Though nobody has an exact count of how many hotspots are available from all the cable deployments combined, the cable providers claim a number somewhere between 200,000 (according to the Cable WiFi website) and 300,000 (according to Comcast). For the most part, the hotspots are clustered around the big cities of the Eastern seaboard, and in the Los Angeles and San Francisco metro markets in California. Other concentrations occur around such cities as Austin, Chicago, Indianapolis, Kansas City, and Tampa--St. Petersburg. The total number of "Cable WiFi" access points far eclipses the 30,000 hotspots available from AT&T, the next-biggest competing service provider.
The cable companies' existing infrastructure of coaxial cables strung between power poles eased deployment of the new Wi-Fi hotspots. By splicing a breadbox-size Wi-Fi access point onto the overhead wire, cable companies took advantage of already-available Internet access, power, and real estate, resulting in fast and inexpensive Wi-Fi rollouts. Also, the Wi-Fi wireless spectrum's unregulated nature meant that the companies didn't need to pass government regulatory muster to launch the services, as the cell companies do when they want to erect cell towers.
Though the cable companies had dabbled in wireless strategies earlier--Comcast had invested in wireless provider Clearwire, and even offered its own branded wireless hotspot devices--none of those strategies were a good overall fit. "We often asked if wireless was friend or foe," Comcast's Nagel says. But several years ago, when the biggest cellular providers--AT&T Mobility and Verizon Wireless--began eliminating the unlimited or "all you can eat" data plans, many consumers started taking a harder look at how and where they used wireless data.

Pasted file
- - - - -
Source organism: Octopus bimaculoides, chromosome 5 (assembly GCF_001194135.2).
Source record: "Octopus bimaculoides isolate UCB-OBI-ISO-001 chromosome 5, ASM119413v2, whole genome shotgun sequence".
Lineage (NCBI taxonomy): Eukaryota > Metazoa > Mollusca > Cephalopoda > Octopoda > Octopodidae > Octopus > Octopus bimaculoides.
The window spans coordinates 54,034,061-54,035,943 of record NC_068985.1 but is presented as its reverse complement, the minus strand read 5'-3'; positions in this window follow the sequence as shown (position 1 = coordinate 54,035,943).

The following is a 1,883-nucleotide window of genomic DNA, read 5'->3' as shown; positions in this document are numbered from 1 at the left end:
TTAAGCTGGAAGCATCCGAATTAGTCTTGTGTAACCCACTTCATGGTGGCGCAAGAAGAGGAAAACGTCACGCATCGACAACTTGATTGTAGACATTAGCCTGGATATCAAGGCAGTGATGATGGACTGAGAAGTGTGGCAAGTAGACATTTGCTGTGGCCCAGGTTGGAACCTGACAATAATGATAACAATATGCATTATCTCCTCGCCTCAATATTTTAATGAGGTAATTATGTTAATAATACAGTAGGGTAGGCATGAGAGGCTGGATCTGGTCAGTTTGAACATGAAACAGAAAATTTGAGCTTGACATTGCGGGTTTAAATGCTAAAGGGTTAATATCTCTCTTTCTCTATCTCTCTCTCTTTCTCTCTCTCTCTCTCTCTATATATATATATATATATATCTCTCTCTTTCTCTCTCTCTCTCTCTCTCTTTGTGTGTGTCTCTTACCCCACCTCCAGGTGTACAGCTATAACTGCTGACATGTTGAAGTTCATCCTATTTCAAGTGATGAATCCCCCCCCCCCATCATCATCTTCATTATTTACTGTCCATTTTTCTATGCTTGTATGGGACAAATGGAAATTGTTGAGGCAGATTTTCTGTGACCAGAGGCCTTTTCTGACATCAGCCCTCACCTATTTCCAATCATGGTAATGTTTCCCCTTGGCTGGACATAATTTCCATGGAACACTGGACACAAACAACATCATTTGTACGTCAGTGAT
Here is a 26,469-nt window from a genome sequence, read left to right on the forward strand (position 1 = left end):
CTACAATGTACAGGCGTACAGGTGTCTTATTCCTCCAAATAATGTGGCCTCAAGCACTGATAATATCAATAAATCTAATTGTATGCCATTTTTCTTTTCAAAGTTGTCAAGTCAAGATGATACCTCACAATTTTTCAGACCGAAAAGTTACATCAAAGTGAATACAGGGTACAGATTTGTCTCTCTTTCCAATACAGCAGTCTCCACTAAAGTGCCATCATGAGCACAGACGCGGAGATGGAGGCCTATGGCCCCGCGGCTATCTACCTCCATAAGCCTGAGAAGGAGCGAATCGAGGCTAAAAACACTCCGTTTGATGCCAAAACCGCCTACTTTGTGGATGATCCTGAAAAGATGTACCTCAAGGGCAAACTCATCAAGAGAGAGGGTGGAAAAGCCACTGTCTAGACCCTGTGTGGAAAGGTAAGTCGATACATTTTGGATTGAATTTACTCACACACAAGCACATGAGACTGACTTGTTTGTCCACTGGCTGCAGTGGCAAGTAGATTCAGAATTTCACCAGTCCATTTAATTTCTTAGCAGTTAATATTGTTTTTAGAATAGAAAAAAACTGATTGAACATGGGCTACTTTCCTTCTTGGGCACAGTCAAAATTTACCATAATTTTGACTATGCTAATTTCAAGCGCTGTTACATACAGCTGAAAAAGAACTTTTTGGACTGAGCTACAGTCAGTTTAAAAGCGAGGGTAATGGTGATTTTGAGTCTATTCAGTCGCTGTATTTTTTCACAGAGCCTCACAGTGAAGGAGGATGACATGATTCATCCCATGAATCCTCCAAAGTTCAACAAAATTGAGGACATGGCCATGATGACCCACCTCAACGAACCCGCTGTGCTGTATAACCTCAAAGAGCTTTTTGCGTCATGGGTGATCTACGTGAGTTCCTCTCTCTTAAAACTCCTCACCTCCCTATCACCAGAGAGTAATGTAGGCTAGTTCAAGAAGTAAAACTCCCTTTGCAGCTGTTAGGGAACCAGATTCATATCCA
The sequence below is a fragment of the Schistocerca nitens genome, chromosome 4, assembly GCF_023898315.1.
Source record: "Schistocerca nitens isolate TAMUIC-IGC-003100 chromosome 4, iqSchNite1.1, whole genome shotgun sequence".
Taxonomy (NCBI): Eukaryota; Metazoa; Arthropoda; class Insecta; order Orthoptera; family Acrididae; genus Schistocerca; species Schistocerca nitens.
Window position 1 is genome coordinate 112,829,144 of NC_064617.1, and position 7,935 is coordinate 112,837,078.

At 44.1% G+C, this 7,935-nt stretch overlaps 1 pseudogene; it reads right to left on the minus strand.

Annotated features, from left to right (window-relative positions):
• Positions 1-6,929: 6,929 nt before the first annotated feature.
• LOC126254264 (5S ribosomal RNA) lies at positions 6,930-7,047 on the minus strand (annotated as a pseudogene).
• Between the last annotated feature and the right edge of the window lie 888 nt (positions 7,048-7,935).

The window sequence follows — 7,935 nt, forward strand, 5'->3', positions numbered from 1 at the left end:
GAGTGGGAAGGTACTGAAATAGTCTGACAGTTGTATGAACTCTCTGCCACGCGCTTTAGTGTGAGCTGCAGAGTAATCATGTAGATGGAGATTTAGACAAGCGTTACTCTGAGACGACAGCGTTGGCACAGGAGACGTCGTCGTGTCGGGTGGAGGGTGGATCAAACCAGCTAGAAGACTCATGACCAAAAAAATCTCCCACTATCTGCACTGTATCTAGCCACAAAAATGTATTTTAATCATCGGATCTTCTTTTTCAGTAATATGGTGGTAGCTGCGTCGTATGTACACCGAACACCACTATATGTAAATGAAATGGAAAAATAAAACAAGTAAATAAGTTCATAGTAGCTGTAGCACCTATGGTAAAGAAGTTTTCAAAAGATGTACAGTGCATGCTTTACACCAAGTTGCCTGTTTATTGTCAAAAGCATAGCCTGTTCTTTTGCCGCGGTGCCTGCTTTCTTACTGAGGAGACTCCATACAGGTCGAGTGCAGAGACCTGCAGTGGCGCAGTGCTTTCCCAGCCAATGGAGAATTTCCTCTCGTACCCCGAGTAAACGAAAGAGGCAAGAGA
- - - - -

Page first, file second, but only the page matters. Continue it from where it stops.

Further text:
The search for an alternative helped create an opening for new players like cable to fill the gap. With the free Wi-Fi hotspots, which customers use their cable-contract information to sign in to, cable companies give their customers a way to access rich content on mobile devices, without having to pay extra for cellular data.
"There's a backlash [from consumers] against paying for data plans for so many devices, like a phone, a tablet, and home services," says Maribel Lopez, primary analyst at Lopez Research. "It gives cable companies the opportunity to say, 'Hey, just deal with me and I can give you what you need.'"
After users log in the first time, they are automatically connected for a full year, which removes a big part of the user pain involved in using Wi-Fi--namely, having to remember and type out the user name and password.
Many cable players are moving rapidly to add services such as live video to their online offerings, as a way to help keep customers happy about their overall cable plan.
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